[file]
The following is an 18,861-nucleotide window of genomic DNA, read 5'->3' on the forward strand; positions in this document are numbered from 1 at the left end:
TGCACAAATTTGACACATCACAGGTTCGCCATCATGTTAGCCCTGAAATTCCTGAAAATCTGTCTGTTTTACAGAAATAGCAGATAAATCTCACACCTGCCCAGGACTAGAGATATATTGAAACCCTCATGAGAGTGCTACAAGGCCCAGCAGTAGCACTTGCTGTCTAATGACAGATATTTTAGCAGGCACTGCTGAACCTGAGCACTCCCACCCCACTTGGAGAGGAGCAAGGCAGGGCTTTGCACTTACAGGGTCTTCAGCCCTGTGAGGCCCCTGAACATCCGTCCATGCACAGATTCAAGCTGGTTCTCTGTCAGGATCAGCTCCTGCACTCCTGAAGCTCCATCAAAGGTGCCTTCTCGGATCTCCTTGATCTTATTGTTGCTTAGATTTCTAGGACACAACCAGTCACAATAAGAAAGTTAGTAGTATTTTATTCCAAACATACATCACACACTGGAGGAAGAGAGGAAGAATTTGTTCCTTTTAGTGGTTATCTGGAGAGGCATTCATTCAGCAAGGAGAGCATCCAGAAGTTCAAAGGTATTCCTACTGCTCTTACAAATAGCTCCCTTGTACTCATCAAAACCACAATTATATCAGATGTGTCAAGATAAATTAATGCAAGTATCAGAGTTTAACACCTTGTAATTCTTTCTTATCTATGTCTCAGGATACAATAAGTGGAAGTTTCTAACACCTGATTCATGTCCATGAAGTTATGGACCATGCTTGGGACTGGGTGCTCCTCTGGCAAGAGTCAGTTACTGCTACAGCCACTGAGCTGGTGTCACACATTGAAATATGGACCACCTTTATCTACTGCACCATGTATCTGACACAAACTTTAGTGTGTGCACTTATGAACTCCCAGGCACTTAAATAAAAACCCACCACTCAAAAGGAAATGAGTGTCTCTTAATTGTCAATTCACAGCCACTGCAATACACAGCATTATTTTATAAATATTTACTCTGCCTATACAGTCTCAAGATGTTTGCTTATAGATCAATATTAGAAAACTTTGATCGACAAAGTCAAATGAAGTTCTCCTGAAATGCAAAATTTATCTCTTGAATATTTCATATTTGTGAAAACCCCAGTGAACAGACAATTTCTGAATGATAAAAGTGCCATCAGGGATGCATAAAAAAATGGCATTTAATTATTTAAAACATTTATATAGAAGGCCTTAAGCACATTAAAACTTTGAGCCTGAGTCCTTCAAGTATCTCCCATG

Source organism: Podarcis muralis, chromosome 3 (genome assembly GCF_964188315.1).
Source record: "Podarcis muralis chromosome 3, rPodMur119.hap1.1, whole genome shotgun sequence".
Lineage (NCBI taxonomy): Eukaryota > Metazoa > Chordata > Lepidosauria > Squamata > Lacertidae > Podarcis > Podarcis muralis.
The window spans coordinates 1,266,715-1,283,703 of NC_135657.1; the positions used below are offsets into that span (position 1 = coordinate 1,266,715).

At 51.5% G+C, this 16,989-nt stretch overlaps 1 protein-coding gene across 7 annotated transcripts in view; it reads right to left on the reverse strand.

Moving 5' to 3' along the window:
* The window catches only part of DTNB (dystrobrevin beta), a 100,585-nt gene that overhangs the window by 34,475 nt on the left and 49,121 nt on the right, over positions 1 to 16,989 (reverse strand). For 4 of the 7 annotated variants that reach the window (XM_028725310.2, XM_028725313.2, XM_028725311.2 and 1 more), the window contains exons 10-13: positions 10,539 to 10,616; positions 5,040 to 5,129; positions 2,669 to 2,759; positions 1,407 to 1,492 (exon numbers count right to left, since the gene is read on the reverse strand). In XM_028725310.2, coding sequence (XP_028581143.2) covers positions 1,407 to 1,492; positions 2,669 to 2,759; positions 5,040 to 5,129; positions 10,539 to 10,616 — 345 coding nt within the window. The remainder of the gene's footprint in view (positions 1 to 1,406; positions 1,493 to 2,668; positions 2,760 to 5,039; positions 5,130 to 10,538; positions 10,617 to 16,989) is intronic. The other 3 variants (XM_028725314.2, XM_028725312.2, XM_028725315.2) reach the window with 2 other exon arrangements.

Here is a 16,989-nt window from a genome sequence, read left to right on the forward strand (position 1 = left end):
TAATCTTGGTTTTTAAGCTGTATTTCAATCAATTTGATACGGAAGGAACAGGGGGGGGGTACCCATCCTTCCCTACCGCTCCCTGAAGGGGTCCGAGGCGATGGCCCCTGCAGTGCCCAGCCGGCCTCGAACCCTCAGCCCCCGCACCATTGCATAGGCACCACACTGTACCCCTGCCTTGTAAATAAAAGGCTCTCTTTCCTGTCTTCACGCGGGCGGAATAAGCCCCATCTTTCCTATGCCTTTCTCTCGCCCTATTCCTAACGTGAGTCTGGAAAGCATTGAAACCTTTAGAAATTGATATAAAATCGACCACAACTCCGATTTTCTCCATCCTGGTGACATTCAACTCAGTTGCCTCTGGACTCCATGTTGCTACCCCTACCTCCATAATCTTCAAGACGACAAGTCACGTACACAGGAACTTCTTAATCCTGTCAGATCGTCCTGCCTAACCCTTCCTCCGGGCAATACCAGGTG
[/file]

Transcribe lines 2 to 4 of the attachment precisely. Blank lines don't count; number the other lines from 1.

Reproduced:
TGCACAAATTTGACACATCACAGGTTCGCCATCATGTTAGCCCTGAAATTCCTGAAAATCTGTCTGTTTTACAGAAATAGCAGATAAATCTCACACCTGCCCAGGACTAGAGATATATTGAAACCCTCATGAGAGTGCTACAAGGCCCAGCAGTAGCACTTGCTGTCTAATGACAGATATTTTAGCAGGCACTGCTGAACCTGAGCACTCCCACCCCACTTGGAGAGGAGCAAGGCAGGGCTTTGCACTTACAGGGTCTTCAGCCCTGTGAGGCCCCTGAACATCCGTCCATGCACAGATTCAAGCTGGTTCTCTGTCAGGATCAGCTCCTGCACTCCTGAAGCTCCATCAAAGGTGCCTTCTCGGATCTCCTTGATCTTATTGTTGCTTAGATTTCTAGGACACAACCAGTCACAATAAGAAAGTTAGTAGTATTTTATTCCAAACATACATCACACACTGGAGGAAGAGAGGAAGAATTTGTTCCTTTTAGTGGTTATCTGGAGAGGCATTCATTCAGCAAGGAGAGCATCCAGAAGTTCAAAGGTATTCCTACTGCTCTTACAAATAGCTCCCTTGTACTCATCAAAACCACAATTATATCAGATGTGTCAAGATAAATTAATGCAAGTATCAGAGTTTAACACCTTGTAATTCTTTCTTATCTATGTCTCAGGATACAATAAGTGGAAGTTTCTAACACCTGATTCATGTCCATGAAGTTATGGACCATGCTTGGGACTGGGTGCTCCTCTGGCAAGAGTCAGTTACTGCTACAGCCACTGAGCTGGTGTCACACATTGAAATATGGACCACCTTTATCTACTGCACCATGTATCTGACACAAACTTTAGTGTGTGCACTTATGAACTCCCAGGCACTTAAATAAAAACCCACCACTCAAAAGGAAATGAGTGTCTCTTAATTGTCAATTCACAGCCACTGCAATACACAGCATTATTTTATAAATATTTACTCTGCCTATACAGTCTCAAGATGTTTGCTTATAGATCAATATTAGAAAACTTTGATCGACAAAGTCAAATGAAGTTCTCCTGAAATGCAAAATTTATCTCTTGAATATTTCATATTTGTGAAAACCCCAGTGAACAGACAATTTCTGAATGATAAAAGTGCCATCAGGGATGCATAAAAAAATGGCATTTAATTATTTAAAACATTTATATAGAAGGCCTTAAGCACATTAAAACTTTGAGCCTGAGTCCTTCAAGTATCTCCCATG

Source organism: Podarcis muralis, chromosome 3 (genome assembly GCF_964188315.1).
Source record: "Podarcis muralis chromosome 3, rPodMur119.hap1.1, whole genome shotgun sequence".